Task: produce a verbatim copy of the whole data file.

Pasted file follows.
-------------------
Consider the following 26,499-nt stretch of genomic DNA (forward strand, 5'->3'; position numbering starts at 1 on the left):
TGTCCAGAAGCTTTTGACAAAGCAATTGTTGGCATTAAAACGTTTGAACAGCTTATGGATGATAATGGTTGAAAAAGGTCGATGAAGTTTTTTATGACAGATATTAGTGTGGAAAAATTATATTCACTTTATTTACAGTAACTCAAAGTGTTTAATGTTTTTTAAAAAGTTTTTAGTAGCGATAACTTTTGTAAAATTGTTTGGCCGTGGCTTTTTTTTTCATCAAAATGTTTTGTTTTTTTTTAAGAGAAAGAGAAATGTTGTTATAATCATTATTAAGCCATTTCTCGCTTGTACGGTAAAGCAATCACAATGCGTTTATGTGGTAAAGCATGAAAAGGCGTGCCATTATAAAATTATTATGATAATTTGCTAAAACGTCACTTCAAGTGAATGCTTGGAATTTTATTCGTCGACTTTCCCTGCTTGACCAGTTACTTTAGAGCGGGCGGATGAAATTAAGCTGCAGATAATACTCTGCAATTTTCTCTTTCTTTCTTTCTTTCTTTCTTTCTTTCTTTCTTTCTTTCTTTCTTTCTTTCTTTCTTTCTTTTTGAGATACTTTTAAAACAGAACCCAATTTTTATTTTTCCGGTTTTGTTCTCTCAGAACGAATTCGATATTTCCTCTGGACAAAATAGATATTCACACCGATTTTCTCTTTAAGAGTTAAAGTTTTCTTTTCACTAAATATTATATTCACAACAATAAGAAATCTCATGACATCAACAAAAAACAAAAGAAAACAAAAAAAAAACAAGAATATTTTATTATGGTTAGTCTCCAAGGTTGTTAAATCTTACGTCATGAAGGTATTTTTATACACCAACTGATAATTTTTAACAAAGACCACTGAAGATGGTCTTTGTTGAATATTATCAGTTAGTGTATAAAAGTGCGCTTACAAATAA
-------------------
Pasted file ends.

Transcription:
Consider the following 26,499-nt stretch of genomic DNA (forward strand, 5'->3'; position numbering starts at 1 on the left):
TGTCCAGAAGCTTTTGACAAAGCAATTGTTGGCATTAAAACGTTTGAACAGCTTATGGATGATAATGGTTGAAAAAGGTCGATGAAGTTTTTTATGACAGATATTAGTGTGGAAAAATTATATTCACTTTATTTACAGTAACTCAAAGTGTTTAATGTTTTTTAAAAAGTTTTTAGTAGCGATAACTTTTGTAAAATTGTTTGGCCGTGGCTTTTTTTTTCATCAAAATGTTTTGTTTTTTTTTAAGAGAAAGAGAAATGTTGTTATAATCATTATTAAGCCATTTCTCGCTTGTACGGTAAAGCAATCACAATGCGTTTATGTGGTAAAGCATGAAAAGGCGTGCCATTATAAAATTATTATGATAATTTGCTAAAACGTCACTTCAAGTGAATGCTTGGAATTTTATTCGTCGACTTTCCCTGCTTGACCAGTTACTTTAGAGCGGGCGGATGAAATTAAGCTGCAGATAATACTCTGCAATTTTCTCTTTCTTTCTTTCTTTCTTTCTTTCTTTCTTTCTTTCTTTCTTTCTTTCTTTCTTTCTTTCTTTTTGAGATACTTTTAAAACAGAACCCAATTTTTATTTTTCCGGTTTTGTTCTCTCAGAACGAATTCGATATTTCCTCTGGACAAAATAGATATTCACACCGATTTTCTCTTTAAGAGTTAAAGTTTTCTTTTCACTAAATATTATATTCACAACAATAAGAAATCTCATGACATCAACAAAAAACAAAAGAAAACAAAAAAAAAACAAGAATATTTTATTATGGTTAGTCTCCAAGGTTGTTAAATCTTACGTCATGAAGGTATTTTTATACACCAACTGATAATTTTTAACAAAGACCACTGAAGATGGTCTTTGTTGAATATTATCAGTTAGTGTATAAAAGTGCGCTTACAAATAA